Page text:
1993, Lorenzo 1995a,b, Lorenzo & Emmerson 1996,
Lorenzo & González 1995, Lorenzo & Rabuñal 1993, Pala-
cios 2004, Ramos et al. 1996, Rodríguez & Rodríguez 2011),
but quantitative annual censuses are still lacking for the ma-
jority of important coastal sites for waterbirds.
In this study, we present information on the waterbird
community of a rocky coast sector of Arrecife, the capital
Wader Study Group Bulletin 121(1) 2014: 1
Wader Study Group Bulletin 121(1) 2014
city of the island of Lanzarote. The aim of the study was: (a)
to describe the waterbird community in quantitative terms,
(b) to evaluate spatio-temporal variations in the waterbird
guild, and (c) to assess the relative importance of the site for
wintering waterbirds at regional (Canarian archipelago),
national (Spanish) and international (EAF) scales.
MATERIAL AND METHODS
The study was conducted at La Marina de Arrecife (28º57’N,
13º33’W) on the southeast coast of Lanzarote, Canary
Islands. This site is part of the coastal sector of Arrecife city
(57,357 inhabitants; Cabildo de Lanzarote 2013), between
Islote del Francés and Punta del Camello (El Reducto),
covering around 2 km (Fig. 1). At this site, some islets are
linked by artificial bridges, small beaches, rocky shores and
reefs that in some areas create shallow lagoons <10 m deep.
Vegetation cover in emerged areas is very sparse and
dominated by halofilous species, such as Policarpaea nivea,
Traganum moquinii, Zygophyllum fontanesii and Launaea
arborescens. The ecological importance of this site has been
noted due to its high marine biodiversity (Guadalupe et al.
1996, Noguera-Mellado 2001, Noguera & Riera 2011a,b)
and its utilization by a large number of migratory waterbirds
(Barbosa 1997). The study area was divided into four sectors
which vary in size and in the proportion of rocky and sandy
coastline (see Fig. 1 and Table 1).
We counted all waterbird species of the families Ardeidae,
Threskiornithidae, Haematopodidae, Scolopacidae, Charadri-
idae, Laridae and Sternidae monthly from June 2010 to May
2012 (see Appendix 1). Whenever possible, rainy and windy
days were avoided. Censuses were conducted independently
of the tidal cycle because it is a small area that could be
covered as a whole; i.e. both high-tide roost areas and low-
tide feeding areas. We used binoculars (10x) and a telescope
(20x60) to identify and record all the birds detected
(including those heard or observed flying), following the stop
and wait method (Bibby et al. 1992). The order and nomen-
clature of the species and family lists follow Gutiérrez et al.
Fig. 1. Location of the study area at La Marina de Arrecife, Lanzarote, Canary Islands, showing the sectors (highlighted in light grey) where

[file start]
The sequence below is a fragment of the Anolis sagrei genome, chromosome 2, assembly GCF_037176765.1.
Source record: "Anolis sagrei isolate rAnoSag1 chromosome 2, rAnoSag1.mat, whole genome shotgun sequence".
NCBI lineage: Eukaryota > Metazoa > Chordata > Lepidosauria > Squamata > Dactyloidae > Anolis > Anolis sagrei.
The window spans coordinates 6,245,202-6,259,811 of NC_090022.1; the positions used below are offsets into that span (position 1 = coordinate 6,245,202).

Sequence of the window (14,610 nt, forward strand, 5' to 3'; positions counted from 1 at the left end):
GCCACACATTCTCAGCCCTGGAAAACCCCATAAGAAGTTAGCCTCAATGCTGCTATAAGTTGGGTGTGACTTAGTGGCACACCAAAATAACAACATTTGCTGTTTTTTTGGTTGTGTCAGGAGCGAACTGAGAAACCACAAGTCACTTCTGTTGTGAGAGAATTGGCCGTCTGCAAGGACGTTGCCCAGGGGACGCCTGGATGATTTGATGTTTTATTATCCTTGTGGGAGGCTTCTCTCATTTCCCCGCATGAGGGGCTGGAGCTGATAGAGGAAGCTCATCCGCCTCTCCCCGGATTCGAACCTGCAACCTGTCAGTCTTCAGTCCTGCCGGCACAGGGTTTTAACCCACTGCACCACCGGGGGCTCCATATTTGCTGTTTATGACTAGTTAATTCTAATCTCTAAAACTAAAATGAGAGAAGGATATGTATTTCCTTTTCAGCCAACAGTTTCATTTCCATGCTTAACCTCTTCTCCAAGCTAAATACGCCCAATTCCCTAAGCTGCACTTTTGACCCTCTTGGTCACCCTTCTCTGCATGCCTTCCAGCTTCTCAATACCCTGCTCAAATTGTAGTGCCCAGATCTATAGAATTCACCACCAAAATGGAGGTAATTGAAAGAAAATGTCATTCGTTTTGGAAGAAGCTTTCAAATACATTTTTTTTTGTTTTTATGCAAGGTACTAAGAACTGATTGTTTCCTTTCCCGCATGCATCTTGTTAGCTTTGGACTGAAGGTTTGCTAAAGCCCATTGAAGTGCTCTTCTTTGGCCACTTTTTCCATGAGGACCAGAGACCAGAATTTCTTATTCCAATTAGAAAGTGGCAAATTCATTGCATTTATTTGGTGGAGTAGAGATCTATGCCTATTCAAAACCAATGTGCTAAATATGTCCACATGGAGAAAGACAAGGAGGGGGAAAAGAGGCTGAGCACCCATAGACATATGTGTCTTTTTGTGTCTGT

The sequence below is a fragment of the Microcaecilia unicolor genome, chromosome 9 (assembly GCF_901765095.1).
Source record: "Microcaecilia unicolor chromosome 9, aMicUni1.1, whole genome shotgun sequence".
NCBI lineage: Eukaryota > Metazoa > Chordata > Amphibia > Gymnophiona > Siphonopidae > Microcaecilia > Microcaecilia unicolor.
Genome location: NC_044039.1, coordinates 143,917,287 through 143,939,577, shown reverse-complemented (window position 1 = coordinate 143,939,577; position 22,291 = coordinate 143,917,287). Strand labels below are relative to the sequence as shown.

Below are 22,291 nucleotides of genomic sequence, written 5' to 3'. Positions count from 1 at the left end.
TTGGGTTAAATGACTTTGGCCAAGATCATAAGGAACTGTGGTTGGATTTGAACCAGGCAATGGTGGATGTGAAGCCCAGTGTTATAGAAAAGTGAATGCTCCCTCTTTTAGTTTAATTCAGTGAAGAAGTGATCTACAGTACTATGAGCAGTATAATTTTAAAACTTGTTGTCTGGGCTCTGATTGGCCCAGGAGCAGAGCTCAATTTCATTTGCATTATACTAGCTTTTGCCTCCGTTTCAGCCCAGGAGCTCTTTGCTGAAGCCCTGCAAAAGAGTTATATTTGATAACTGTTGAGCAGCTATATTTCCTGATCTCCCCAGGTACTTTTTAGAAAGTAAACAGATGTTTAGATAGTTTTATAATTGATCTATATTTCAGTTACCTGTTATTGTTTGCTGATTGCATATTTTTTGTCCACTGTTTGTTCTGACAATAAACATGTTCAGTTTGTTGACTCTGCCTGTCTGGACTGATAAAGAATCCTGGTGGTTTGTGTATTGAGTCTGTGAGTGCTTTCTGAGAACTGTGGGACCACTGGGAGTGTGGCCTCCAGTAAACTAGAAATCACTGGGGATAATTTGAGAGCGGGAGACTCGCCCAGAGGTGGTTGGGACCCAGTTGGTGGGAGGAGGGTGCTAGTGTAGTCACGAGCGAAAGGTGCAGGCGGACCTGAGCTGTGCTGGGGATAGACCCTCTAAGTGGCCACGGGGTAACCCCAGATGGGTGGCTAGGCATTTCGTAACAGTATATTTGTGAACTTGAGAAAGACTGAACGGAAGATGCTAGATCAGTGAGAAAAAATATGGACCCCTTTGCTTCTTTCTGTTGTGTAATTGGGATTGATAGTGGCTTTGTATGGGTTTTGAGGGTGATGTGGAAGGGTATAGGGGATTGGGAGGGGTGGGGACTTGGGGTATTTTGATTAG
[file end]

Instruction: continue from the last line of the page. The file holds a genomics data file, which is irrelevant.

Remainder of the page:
waterbird censuses were conducted (RE = El Reducto, IG = Islote de San Gabriel, JR = Barra de Juan Rejón, IF = Islote del Francés).
Table 1. Total area (ha) and percentage of rocky and sandy areas of the four sectors studied in La Marina de Arrecife, Lanzarote, Canary
Area (ha) Percentage
Total Intertidal zone Rocky Sandy
El Reducto RE 21 6.7 50 50
Castillo San Gabriel IG 11.3 4.4 85 15
Barra de Juan Rejón JR 13 4.1 100 0
Islote del Francés IF 7 4.1 90 10
Tejera & Rodríguez: Quantifying the importance for waterbirds of an urban rocky coastal site in Lanzarote 3
We considered four parameters in describing the
waterbird community: Abundance – the number of birds
counted each month; Density – the number of birds/ha;
Richness – the number of species detected; and Diversity –
the Shannon-Wiener diversity index (Krebs 1999). We used
Friedman’s non-parametric test to evaluate monthly differ-
ences between the four sectors with respect to Density and
Richness, and a Wilcoxon signed rank test to evaluate differ-
ences in monthly values of Density and Richness during the
two annual cycles (Dytham 2003). Statistical analyses were
conducted using SPSS v.15, and statistical significance was
set at P<0.05.
The counts for December and January were used to
evaluate the relative importance of the study area for repre-
sentative wintering wader species. The average value for
these months was considered the wintering population size,
and was compared: (a) at a regional level with the population
sizes of the same species during winter (December–January)
at other sites in the Canarian Archipelago where studies have
been conducted (Fernández del Castillo 2001, Lorenzo 1993,
Ramos et al. 1996); (b) at a national level with current
wintering population estimations for Spain (González &
Pérez-Aranda 2011); and (c) at a flyway level with the
estimates of populations/subspecies/species using the EAF
(Wetlands International 2012).
During the 24 months from June 2010 to May 2012, an
aggregate total of 8,927 waterbirds was counted, repre-